National Broadband Network

Papers in the June 2018 issue of the Journal cover what to do with the National Broadband Network when the rollout is completed, Unmanned Aerial Vehicle communications, energy efficient mobile ad-hoc network communications and a historical look at the Black Mountain Tower in Canberra. With the completion of the National Broadband Network rollout in coming years, there will be an opportunity for substantive wholesale telecommunications reforms. 

This paper considers what the government of the day should do with the NBN after the NBN is built and fully operational in 2022. It discusses four options for the ownership of NBN Co beyond 2022 and describes arguments for and against each option.

The paper ?Revisiting the Structural Separation of Telstra?, published in the Spring 2004 issue of the Telecommunications Journal of Australia and republished here, provided the policy rationale for structural separation at the time, and detailed how it could have been achieved.

This article reviews recent developments in global broadband deployments and highlights the growing global dominance of fibre to the premises (FTTP). Australia?s increasing use of fibre to the node (FTTN) has locked the country out of world-class broadband for years to come. If Australia is ever to obtain first-class broadband services, it will be necessary to replace FTTN with higher speed technologies.

Australia?s increasing use of fibre to the node (FTTN) has locked the country out of world-class broadband for years to come.

Mike Quigley

The impact of the NBN on the future of Australia's connectivity, technological developments, and networked society remains an important topic. Mike Quigley was the first employee of NBN Co and its CEO for four years. He will reflect on the ups and downs of the NBN project over the past several years, and considers the various options to complete the NBN.

Mike Quigley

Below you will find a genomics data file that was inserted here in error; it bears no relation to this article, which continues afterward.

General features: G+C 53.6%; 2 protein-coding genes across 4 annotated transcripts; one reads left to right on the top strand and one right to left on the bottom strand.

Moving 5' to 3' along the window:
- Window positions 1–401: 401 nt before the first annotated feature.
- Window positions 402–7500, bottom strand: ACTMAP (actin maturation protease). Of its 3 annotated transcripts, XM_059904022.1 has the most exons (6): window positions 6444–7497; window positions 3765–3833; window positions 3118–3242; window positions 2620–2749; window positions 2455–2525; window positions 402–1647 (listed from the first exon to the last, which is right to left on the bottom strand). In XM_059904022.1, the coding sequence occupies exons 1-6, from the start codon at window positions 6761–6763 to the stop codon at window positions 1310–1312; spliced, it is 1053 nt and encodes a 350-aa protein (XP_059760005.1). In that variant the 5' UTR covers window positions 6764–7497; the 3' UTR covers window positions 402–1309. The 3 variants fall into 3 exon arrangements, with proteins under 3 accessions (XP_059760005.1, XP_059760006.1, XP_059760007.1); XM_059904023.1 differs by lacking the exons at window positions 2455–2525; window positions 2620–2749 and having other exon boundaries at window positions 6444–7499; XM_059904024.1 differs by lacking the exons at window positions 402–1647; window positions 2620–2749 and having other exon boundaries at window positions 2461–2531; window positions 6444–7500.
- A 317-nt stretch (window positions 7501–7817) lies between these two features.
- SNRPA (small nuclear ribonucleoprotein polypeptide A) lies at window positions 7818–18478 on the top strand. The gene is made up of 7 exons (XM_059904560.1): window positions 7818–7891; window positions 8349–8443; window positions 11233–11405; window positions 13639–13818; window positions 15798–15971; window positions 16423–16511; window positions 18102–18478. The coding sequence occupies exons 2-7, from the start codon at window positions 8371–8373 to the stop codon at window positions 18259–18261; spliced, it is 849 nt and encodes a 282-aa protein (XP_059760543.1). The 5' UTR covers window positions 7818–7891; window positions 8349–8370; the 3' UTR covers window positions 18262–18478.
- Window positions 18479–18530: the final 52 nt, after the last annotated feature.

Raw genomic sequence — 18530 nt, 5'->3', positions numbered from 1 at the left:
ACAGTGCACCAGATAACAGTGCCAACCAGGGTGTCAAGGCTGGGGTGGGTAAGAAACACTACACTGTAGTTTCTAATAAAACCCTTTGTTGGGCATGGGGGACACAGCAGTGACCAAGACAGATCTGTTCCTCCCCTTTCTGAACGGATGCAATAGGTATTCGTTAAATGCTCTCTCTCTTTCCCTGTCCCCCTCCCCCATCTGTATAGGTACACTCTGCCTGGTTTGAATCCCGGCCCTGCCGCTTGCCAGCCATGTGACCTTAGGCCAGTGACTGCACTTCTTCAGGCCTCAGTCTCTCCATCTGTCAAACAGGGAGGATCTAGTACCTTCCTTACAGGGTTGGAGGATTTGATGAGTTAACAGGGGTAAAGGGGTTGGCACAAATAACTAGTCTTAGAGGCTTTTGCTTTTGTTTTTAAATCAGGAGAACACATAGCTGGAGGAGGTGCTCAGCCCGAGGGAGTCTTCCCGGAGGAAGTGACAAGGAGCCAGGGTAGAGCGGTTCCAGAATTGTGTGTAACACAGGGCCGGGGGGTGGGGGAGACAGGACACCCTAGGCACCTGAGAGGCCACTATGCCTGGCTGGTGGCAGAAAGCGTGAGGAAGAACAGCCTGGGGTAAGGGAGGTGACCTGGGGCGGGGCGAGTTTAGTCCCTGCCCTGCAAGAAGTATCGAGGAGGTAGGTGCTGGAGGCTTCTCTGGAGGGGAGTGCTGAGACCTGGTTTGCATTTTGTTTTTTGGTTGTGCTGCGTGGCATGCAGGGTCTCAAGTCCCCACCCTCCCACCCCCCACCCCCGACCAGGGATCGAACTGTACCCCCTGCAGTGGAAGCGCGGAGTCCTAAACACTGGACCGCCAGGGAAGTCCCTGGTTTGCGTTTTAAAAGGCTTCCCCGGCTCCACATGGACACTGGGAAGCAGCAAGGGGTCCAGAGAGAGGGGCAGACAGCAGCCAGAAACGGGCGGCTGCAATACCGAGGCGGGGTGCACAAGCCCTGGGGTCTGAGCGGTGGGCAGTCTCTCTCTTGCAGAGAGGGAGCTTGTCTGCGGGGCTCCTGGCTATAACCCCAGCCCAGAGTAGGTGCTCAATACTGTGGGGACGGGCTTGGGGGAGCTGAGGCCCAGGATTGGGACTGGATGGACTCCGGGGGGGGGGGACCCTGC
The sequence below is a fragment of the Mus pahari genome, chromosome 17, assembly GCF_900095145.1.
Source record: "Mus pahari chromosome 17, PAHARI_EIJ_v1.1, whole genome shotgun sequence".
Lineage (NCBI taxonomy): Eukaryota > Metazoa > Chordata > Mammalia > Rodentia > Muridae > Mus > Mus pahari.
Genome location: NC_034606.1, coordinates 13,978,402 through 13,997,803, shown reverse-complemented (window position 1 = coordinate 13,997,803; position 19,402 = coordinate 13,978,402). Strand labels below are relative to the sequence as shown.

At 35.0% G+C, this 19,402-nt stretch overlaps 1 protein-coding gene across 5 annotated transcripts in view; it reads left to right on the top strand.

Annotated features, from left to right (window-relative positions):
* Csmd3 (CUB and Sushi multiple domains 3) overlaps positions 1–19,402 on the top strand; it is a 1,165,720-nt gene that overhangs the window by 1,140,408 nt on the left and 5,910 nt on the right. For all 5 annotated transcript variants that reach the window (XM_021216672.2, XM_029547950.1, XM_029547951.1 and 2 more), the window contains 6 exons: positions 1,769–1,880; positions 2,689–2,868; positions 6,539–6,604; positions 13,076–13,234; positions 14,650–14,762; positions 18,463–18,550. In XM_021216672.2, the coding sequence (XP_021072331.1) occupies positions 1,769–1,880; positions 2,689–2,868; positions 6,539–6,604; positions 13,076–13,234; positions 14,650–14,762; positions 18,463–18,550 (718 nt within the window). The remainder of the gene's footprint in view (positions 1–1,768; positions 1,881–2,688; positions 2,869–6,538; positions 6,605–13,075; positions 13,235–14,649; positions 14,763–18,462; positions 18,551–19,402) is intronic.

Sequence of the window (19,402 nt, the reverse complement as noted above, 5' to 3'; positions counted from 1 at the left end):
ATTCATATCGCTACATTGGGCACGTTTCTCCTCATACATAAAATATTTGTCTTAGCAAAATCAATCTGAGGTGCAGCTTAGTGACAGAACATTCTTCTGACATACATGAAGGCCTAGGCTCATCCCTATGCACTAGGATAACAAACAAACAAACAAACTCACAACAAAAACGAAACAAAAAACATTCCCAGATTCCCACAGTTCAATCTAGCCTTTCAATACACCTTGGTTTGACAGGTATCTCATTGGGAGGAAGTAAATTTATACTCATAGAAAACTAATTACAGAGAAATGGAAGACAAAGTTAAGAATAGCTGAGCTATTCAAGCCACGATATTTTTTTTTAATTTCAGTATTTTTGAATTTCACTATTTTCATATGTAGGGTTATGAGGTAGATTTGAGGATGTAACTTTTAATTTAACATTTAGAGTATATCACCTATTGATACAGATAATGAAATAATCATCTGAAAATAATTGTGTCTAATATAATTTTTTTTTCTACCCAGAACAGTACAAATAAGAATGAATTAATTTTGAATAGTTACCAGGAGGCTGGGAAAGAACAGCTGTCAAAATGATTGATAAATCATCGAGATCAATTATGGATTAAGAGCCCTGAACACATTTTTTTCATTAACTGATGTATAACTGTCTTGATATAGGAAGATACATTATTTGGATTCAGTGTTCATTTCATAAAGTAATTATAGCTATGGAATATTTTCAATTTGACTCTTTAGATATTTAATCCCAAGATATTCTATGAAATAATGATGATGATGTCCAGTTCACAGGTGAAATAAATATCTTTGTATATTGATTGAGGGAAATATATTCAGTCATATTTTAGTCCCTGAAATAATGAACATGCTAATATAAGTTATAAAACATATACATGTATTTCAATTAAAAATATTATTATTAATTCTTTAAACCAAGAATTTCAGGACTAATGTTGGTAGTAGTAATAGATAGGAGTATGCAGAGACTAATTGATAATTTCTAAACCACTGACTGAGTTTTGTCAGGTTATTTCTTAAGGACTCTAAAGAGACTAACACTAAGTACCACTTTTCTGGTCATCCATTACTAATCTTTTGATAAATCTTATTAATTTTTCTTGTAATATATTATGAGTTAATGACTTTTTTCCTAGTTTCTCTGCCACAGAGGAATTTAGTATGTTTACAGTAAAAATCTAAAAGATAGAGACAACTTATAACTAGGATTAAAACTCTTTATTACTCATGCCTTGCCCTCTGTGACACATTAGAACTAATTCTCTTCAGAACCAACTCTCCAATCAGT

When: 

Wed, 22 Jun 2016 - 06:00pm AEST

Location: 

Carlton, VIC

This paper addresses the limitations of the Australian government's new NBN policy (11 December 2014) and proposes some changes in approach which share the objectives of the policy but without compromising access speed. The changes will eliminate the lead-in cost entirely and will introduce infrastructure competition in the long-term interests of end-users. They will accelerate the NBN roll-out and ensure that the national infrastructure is responsive to future technologies, market demands and business opportunities.

In this paper we outline a number of matters that have been raised in relation to Deep-fibre Fibre-to-the-Distribution-Point (FTTdp), and address practical ways that FTTdp can be expected to deliver a maximum overall cost-benefit outcome for the Australian NBN. We conclude that FTTdp must be honestly evaluated if the nation is to achieve a maximal NBN capability outcome.

This article examines the views of a selection of national governments on the desirability of ubiquitous high speed broadband and any plans or policies in place to achieve this. It notes that 82 percent of investment in 2012-17 in the world?s developed countries is estimated to be in FTTH.

Dr Mark Gregory - RMIT University

The National Broadband Network (NBN) is a nation building project that will underpin Australia's telecommunications and broadband services for the next thirty years. This presentation will provide details of the technologies being used to build the NBN and discuss the opportunities for new technologies and engineering advances to enhance the NBN over time whilst reducing the rollout duration and cost.

Dr Mark Gregory - RMIT University

When: 

Tue, 28 Apr 2015 - 12:30pm AEST

Location: 

Melbourne, VIC

Pages

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